Integrated with perlbug.
It has a simple (single config file) installation (other people can use it).
Site configurable email newbug recognition and forwarding.
Site configurable scanning of email bodies -> categorisation of reports.
Standard installation*: make; make test; make install.
Multiple interfaces (take your pick):
	Web		-> search, browse and destroy interface
	Tron		-> target and mailing list slurper/forwarder
	Email 1		-> subject: oriented search, report and admin	
	Email 2		-> to: oriented report and admin
	Command line	-> for local db (similar to email)
5+ different formatting types for all discreteobjects are supported across
all outputs for both public and administrative interfaces for:
	tickets, messages, patches, notes, users
Differential user/admin help/spec for all formats.
Several utility scripts:
	cron.cmd	-> regular backup, notification and cleanup jobs
	fixit		-> fix issues with database inconsistencies, or ever changing
requirements...
	hist.cmd 	-> slurp data into db from archives
Accepts target mail addresses (and thereby sets category etc) and forwards to
appropriate mailing list/s.
Watches various mailing list for replies to existing tickets to slurp,
checking subject and reply-to, etc.
Defense mechanisms against loops, spam, and other entertaining factors.
Ignores previously seen message-ids, non-relevant mail.
Test targets to email interfaces (dumps header -> originator)
Email interface handles any of the following To lines:
	close_<bugid>_@bugs.perl.org 		-> ticket admin 
	busy_win32_install_fatal_<bugid>@bugs.perl.org -> admin
	propose_close_<bugid>_@bugs.perl.org 	-> ticket admin proposal
	note_<bugid>_@bugs.perl.org 		-> assign note
	patch_<version>_<bugid>_<change_id>_@bugs.perl.org  -> assign a patch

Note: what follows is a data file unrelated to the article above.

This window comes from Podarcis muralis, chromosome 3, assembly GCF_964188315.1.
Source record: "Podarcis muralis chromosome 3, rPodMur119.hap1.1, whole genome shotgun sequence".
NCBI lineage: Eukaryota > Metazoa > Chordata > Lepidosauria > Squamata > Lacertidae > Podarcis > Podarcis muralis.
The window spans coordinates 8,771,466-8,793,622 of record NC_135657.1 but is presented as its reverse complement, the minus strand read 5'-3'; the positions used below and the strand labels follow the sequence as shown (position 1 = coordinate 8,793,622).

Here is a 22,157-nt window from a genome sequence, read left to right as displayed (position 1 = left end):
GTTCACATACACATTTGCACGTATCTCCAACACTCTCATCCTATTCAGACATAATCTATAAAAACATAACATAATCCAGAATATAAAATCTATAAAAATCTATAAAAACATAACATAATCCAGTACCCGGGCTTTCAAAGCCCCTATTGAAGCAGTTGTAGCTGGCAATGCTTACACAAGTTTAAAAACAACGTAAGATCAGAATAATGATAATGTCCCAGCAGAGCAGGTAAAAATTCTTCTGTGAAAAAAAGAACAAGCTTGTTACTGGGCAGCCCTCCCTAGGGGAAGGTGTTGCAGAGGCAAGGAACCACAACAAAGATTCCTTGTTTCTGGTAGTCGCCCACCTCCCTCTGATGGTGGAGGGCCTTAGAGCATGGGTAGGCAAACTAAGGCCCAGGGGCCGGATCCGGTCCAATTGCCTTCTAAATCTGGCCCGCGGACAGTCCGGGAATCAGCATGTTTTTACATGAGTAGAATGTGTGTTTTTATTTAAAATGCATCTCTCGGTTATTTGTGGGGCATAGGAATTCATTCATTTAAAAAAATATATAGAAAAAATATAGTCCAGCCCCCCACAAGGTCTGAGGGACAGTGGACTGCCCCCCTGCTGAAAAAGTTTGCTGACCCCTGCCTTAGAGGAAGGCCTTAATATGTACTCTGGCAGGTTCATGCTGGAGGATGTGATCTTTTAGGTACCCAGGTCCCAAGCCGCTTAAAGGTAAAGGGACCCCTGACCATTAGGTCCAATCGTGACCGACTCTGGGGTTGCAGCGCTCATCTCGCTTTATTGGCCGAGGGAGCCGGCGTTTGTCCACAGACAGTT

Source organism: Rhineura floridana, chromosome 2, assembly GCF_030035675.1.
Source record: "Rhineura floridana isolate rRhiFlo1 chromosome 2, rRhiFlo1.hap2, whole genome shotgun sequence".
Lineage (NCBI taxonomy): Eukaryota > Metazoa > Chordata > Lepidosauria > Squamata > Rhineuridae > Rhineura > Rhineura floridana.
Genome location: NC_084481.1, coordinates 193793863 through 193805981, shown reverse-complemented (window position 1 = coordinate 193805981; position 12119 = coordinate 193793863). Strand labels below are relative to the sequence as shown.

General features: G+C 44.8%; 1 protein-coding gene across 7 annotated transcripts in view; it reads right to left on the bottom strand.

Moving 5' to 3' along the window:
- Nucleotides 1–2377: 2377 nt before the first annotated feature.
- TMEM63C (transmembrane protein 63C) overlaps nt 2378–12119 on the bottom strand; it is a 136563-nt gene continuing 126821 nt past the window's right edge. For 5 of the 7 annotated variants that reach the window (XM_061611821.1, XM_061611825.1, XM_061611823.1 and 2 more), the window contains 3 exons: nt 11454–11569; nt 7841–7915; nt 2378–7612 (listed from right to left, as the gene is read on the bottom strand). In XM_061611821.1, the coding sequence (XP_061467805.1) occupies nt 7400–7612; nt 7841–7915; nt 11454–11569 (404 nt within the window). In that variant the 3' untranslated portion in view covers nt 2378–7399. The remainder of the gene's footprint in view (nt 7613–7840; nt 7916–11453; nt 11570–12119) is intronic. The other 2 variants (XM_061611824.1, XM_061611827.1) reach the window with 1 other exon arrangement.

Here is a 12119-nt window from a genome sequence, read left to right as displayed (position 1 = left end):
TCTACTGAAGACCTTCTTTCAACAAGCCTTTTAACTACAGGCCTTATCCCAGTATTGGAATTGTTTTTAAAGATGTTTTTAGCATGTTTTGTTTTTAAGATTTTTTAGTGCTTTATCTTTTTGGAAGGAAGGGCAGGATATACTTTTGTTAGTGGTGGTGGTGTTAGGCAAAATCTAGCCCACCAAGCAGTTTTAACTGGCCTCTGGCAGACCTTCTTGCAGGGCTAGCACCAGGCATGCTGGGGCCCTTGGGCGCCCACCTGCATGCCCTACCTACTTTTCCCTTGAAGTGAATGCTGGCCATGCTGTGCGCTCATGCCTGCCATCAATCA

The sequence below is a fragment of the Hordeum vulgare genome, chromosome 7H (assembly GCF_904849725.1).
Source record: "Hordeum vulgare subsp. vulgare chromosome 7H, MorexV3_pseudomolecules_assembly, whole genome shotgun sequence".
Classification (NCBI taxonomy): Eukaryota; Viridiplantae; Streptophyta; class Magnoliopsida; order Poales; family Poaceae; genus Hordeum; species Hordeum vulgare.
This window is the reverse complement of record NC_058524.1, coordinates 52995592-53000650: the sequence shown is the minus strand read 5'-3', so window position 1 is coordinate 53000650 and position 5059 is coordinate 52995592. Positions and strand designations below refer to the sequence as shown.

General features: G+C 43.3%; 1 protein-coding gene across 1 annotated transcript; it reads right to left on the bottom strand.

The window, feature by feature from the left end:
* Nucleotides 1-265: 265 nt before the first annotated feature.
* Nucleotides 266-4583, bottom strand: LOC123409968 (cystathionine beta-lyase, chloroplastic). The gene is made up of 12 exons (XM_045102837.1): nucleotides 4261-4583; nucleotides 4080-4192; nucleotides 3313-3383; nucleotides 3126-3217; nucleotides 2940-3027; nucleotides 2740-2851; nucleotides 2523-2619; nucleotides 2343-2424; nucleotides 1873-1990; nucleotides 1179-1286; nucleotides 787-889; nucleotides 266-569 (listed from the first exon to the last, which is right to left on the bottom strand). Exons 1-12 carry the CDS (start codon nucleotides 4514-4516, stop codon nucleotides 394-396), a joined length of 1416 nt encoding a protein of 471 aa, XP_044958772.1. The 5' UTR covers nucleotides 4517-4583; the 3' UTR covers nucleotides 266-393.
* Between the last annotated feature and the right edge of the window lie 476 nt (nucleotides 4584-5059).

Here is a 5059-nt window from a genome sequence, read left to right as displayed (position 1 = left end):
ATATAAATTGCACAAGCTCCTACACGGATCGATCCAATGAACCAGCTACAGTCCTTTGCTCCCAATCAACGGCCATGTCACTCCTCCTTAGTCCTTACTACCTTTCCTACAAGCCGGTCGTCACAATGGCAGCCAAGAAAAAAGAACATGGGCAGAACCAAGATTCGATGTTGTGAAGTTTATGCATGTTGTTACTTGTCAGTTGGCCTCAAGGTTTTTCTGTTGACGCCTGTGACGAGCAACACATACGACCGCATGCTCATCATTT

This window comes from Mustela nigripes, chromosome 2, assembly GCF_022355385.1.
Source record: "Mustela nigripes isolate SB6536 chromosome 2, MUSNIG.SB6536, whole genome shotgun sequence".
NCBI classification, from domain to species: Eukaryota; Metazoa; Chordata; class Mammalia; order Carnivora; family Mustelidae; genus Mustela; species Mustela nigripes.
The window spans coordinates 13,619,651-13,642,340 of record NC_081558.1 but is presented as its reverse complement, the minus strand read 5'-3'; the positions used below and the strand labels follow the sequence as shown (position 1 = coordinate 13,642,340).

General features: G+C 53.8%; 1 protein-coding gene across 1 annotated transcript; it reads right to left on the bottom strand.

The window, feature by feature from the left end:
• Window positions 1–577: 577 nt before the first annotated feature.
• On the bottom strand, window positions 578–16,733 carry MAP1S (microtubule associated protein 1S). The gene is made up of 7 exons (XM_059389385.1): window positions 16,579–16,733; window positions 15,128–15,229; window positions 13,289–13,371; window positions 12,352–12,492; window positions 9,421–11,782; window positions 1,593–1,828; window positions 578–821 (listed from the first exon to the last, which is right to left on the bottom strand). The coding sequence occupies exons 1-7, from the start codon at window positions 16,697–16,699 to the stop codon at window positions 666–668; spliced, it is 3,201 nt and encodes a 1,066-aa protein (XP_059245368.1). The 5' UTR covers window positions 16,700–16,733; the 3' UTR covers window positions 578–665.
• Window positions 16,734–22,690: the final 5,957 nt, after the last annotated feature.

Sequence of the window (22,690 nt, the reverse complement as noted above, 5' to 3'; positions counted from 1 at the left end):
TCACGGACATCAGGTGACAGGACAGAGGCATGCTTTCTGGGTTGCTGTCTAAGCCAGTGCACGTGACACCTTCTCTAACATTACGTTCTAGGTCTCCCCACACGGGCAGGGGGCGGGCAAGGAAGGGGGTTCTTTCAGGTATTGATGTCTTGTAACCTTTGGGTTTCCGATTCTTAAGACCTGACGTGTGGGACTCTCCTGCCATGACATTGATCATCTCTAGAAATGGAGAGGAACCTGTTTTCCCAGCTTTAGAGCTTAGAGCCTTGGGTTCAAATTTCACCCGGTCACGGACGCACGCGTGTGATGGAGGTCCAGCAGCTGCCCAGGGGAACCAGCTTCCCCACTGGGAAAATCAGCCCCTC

register_me@bugs.perl.org        	-> admin registration request
	admins@bugs.perl.org          		-> admin mail forward
	help@bugs.perl.org			-> :-)
Or the following (not very cryptic) Subject lines:
	-h			
	-t <bugid>+
	-s subject_search
	-b original message body search criteria
	-q select * from tm_tickets
	-H -d2 -l -A close <bugid>+ lib -r patch -e some@one.net 
	-r pa cl wi -m77 812 1 21 -t 33 -T 34 35 -o -l -d2 -a clo inst <bugid>+ -fA
	etc...
Auto database dump, email of overview and bugid->admin assignation
Patches can be emailed in -> auto close of ticket
Notes can be assigned from any interface to any ticket
Non-admin emails -> converted to proposals -> mailed to active
administrators/bugmongers
Cc: list (and admins) are optionally auto-notified of any status changes to
tickets 
Relationships between tickets (parent-child) are assignable.
Retrieval of databank via email.
Logging of all activities, admin history tracking.
Graphical display of overview (admins, categories, severity, osname, status).
etc.
I think that's more or less all it does for now.

Cons: 
It can't read your mind, or make the tea ;-)

OK, we're now on a stable v2.20 and I'll maintain it until you find a
replacement.

Ciao
Richard Foley
---
richard@perl.org | richard@rfi.net | Richard.Foley@m.dasa.de
'Ciao' - shorter than 'Aufwiedersehen'